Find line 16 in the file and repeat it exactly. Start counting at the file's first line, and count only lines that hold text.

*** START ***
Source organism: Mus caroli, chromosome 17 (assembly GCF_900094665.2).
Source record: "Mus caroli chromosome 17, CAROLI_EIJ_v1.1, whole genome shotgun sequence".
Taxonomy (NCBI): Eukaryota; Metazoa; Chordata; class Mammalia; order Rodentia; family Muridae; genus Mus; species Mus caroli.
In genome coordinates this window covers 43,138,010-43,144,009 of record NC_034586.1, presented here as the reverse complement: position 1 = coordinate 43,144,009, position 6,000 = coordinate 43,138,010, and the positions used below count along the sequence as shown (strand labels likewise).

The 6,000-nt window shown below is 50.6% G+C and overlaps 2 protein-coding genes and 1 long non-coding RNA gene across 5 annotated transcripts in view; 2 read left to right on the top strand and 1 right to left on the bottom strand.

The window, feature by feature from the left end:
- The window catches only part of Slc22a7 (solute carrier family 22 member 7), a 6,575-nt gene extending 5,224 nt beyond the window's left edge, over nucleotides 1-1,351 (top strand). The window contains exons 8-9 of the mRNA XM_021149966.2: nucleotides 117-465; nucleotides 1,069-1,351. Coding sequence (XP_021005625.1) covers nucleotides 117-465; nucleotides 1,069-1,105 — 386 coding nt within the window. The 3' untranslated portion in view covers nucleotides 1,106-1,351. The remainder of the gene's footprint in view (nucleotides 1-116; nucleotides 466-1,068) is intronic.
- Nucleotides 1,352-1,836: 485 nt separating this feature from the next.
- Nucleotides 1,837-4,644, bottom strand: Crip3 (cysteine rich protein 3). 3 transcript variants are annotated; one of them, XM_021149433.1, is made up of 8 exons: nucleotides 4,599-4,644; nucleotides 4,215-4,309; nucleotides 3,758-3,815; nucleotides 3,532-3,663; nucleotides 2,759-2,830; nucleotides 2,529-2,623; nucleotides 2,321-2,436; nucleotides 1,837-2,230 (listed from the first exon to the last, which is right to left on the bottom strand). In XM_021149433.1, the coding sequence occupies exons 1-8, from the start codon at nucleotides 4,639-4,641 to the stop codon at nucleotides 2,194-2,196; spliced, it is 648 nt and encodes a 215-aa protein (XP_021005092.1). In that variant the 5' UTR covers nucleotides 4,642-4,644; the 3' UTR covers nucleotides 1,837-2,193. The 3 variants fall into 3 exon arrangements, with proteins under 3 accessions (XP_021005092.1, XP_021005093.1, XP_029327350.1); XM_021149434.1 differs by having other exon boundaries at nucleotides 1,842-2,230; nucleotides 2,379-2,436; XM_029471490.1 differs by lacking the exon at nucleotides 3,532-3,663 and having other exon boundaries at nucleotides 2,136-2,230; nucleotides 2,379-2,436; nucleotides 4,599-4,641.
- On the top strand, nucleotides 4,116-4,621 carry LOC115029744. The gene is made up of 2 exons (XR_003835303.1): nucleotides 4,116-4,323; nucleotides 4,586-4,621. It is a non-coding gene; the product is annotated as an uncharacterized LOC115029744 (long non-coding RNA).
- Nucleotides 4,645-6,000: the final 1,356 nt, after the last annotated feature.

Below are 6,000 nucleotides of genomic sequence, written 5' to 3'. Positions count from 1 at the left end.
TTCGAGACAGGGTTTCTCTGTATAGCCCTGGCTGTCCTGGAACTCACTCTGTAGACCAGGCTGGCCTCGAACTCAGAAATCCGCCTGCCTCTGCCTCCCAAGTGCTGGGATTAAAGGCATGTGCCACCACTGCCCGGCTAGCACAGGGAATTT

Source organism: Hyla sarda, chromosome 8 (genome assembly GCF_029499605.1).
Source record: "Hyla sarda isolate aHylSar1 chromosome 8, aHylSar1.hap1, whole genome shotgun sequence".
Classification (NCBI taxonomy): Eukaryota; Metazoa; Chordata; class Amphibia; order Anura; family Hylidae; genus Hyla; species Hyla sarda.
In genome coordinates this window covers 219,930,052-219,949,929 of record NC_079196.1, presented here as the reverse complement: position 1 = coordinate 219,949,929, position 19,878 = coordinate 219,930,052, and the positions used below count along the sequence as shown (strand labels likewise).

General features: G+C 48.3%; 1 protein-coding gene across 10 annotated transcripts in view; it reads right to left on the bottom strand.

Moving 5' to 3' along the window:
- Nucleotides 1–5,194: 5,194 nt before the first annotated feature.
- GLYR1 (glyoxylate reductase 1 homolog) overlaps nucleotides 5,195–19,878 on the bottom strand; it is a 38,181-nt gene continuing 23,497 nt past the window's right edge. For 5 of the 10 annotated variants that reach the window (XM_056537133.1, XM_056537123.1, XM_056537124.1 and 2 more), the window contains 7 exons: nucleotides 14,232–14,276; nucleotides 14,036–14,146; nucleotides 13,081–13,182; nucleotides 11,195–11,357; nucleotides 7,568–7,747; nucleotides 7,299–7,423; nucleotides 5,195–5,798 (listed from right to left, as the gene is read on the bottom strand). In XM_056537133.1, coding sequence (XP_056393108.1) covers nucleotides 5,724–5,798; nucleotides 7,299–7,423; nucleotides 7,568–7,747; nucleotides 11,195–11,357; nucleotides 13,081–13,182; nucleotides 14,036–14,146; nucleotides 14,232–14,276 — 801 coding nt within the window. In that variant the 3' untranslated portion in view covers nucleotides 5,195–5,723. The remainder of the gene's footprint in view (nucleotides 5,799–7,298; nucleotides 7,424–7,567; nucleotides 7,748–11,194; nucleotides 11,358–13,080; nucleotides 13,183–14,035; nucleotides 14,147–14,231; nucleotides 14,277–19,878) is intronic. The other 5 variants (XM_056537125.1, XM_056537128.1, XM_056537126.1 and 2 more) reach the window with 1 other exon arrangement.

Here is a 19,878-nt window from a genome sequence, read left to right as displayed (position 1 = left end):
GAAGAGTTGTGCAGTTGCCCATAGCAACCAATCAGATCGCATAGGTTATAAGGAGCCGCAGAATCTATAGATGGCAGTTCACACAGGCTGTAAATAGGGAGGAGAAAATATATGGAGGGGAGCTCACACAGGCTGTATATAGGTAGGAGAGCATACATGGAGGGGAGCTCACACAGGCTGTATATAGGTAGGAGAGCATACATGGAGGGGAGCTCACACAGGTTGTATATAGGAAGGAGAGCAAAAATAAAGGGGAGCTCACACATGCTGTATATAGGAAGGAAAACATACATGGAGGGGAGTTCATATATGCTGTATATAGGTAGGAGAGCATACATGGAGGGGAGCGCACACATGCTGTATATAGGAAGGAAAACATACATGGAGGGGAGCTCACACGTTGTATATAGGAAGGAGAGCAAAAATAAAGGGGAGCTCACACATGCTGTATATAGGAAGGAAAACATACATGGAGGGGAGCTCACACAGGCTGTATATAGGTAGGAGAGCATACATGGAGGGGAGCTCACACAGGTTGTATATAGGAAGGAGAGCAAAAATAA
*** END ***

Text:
Classification (NCBI taxonomy): Eukaryota; Metazoa; Chordata; class Amphibia; order Anura; family Hylidae; genus Hyla; species Hyla sarda.